Words || Gabby Edwards
Superman. Batman. Iron man. Spiderman. Aquaman. Antman.
Comic book spaces have often felt extremely male-dominated, and it’s not hard to see why.
With the most celebrated characters being predominantly men, there are already few female characters for fans to aspire to and see themselves reflected in. To make matters worse, examining the treatment of these few women brings up even further concerns.
In 1999, writer Gail Simone, alongside other comic fans noticed this issue and created the website ‘Women in Refrigerators,’ particularly in response to Green Lantern #54. In this issue, Alexandra DeWitt, the hero’s girlfriend, was murdered, with her body shoved into the fridge for Green Lantern to find. Hence, the term ‘fridged’ was adopted to describe female characters in popular culture who were injured, depowered or killed to advance a male character’s arc.
While this might seem like a harmless trope, considering we’re just talking about fiction, the implications are a lot stronger. When audiences are continuously given representations of women whose lives revolve around the men they are associated with before being violently disposed of, it perpetuates them as lacking autonomy and independence, therefore making them seem less human.
With so many popular examples, specifically across comic books, the phrase quickly took hold amongst fans who were disappointed with these continual depictions. Simone summarised the issue, saying, “If you demolish most of the characters girls like, then girls won’t read comics.”
Beyond comics, the trope has revealed itself across popular culture for plenty of years. Examples from Greek mythology and Arthurian legend continuously portray threats toward women as plot devices that incite further violence from the men around them, driving the narrative. In modern popular culture we see it everywhere from James Bond, Game of Thrones, Star Wars and many more.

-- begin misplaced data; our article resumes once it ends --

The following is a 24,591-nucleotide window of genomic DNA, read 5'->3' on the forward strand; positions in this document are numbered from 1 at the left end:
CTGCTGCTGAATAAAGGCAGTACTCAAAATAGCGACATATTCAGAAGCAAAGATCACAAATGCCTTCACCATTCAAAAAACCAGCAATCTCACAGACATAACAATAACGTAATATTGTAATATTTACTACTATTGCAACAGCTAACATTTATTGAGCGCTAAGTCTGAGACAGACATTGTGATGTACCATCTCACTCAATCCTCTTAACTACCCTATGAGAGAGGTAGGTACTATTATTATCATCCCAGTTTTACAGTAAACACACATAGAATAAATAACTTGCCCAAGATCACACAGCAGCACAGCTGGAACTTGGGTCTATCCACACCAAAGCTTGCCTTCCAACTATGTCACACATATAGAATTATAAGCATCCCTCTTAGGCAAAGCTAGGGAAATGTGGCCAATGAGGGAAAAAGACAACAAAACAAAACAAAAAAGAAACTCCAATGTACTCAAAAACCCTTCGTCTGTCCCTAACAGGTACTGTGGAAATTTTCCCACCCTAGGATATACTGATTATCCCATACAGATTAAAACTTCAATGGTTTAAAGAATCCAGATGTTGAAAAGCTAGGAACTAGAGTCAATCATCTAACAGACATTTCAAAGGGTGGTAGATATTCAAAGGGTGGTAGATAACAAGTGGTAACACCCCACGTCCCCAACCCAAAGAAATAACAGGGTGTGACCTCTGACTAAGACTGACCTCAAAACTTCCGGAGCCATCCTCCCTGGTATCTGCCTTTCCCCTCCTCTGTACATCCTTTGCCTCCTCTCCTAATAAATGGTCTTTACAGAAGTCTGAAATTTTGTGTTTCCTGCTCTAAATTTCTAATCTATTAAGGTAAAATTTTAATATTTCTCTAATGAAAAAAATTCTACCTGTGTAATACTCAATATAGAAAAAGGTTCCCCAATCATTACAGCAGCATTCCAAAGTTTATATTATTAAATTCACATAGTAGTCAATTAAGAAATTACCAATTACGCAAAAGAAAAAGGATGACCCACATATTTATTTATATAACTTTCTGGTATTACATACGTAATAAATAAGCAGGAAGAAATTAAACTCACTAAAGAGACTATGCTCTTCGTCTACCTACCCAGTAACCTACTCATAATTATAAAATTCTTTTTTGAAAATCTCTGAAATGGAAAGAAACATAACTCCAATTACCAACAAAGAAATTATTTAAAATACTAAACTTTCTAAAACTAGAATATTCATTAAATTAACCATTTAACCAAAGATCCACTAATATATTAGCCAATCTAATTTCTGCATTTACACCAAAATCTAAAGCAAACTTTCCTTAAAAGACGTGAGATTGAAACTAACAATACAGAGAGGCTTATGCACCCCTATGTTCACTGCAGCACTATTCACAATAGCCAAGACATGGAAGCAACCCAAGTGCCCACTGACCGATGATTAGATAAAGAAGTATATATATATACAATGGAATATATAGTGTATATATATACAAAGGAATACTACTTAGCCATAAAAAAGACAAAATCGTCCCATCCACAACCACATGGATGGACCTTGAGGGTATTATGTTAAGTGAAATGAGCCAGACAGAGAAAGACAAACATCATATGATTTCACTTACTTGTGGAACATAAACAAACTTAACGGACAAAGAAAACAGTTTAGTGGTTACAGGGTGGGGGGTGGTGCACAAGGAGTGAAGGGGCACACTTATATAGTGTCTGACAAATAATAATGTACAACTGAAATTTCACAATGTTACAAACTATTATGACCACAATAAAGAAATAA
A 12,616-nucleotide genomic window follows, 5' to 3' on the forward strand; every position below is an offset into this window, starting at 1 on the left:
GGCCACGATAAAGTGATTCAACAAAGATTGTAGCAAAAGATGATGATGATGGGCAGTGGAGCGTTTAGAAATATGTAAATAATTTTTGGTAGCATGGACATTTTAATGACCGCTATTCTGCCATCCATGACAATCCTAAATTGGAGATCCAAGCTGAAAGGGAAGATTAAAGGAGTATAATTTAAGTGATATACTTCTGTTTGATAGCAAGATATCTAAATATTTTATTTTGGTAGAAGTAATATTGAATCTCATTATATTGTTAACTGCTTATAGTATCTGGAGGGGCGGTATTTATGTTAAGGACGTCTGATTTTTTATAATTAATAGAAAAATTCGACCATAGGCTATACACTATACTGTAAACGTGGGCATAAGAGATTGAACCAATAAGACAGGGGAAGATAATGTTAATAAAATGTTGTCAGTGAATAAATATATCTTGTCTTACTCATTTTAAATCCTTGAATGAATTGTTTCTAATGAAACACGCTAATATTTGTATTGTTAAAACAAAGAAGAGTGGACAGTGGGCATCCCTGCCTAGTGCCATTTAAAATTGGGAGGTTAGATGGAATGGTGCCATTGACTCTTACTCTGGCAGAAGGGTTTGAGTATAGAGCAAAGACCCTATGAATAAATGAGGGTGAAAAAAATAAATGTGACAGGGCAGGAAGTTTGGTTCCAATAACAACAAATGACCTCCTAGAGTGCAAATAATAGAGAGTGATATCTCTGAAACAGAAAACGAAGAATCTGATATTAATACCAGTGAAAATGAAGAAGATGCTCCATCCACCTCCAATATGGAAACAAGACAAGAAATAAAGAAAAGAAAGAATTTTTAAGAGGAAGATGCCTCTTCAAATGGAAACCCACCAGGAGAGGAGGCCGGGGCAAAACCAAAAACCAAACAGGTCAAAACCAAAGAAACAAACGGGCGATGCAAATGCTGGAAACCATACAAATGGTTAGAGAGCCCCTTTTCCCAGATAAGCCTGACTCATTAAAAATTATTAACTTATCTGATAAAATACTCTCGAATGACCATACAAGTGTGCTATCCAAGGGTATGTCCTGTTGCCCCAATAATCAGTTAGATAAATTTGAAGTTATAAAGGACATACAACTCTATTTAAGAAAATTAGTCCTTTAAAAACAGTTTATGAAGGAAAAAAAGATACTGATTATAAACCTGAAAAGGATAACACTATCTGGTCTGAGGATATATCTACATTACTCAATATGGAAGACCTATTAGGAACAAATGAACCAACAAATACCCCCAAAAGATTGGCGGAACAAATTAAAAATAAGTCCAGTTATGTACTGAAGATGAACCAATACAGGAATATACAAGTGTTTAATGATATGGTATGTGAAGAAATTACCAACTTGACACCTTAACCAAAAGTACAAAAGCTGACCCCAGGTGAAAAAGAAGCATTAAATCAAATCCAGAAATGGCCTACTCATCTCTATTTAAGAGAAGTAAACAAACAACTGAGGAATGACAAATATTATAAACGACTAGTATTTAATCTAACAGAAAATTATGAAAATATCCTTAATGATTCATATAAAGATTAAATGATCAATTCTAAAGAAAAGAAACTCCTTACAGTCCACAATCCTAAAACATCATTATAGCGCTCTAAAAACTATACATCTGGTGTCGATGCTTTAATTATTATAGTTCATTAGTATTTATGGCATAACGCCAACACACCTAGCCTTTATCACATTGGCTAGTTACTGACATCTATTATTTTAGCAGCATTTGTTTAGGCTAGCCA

Similar to fridging, is the trope of ‘The Lost Lenore,’ which refers to a deceased love interest whose death significantly impacts the protagonist and their journey, meaning they remain relevant to the story. This term originated from the Edgar Allen Poe poem, ‘The Raven,’ where a mysterious figure haunts the narrator. While the two tropes appear quite similar, an argument can be made that female love interests who fall within this trope have a deeper impact on the story, asserting their character’s importance and agency.
One of the most popular examples of fridging in the superhero world was seen with Gwen Stacy, Spiderman’s girlfriend. In the 1970s comic, Gwen’s neck was snapped as Peter Parker attempted to save her. This was similarly portrayed in the 2014 movie adaptation, starring Andrew Garfield and Emma Stone. It wasn’t until a 2015 comic where her character was revived in an alternate universe as Spider-Gwen, where she was awarded with similar powers to Spiderman himself and was given her own arcs and adventures.
Today, things may appear to be better. There are definitely more female characters across most popular superhero comics and in their subsequent adaptations on film and television. Though, to say the trope is a thing of the past would be inaccurate.
The 2018 film, Deadpool 2, came under critique for the supposed fridging of Deadpool’s girlfriend, Vanessa. Though, the writers insisted this was not their intention since her character appears later in the movie, particularly when her death is reversed in the post-credit scene. She is further described as a ‘spiritual guide’ of sorts for Deadpool throughout the film, meaning she still, in a sense, exists within the story after her death. Regardless, many fans were still disappointed, questioning why her death had to happen in the first place if it was going to be reversed anyway.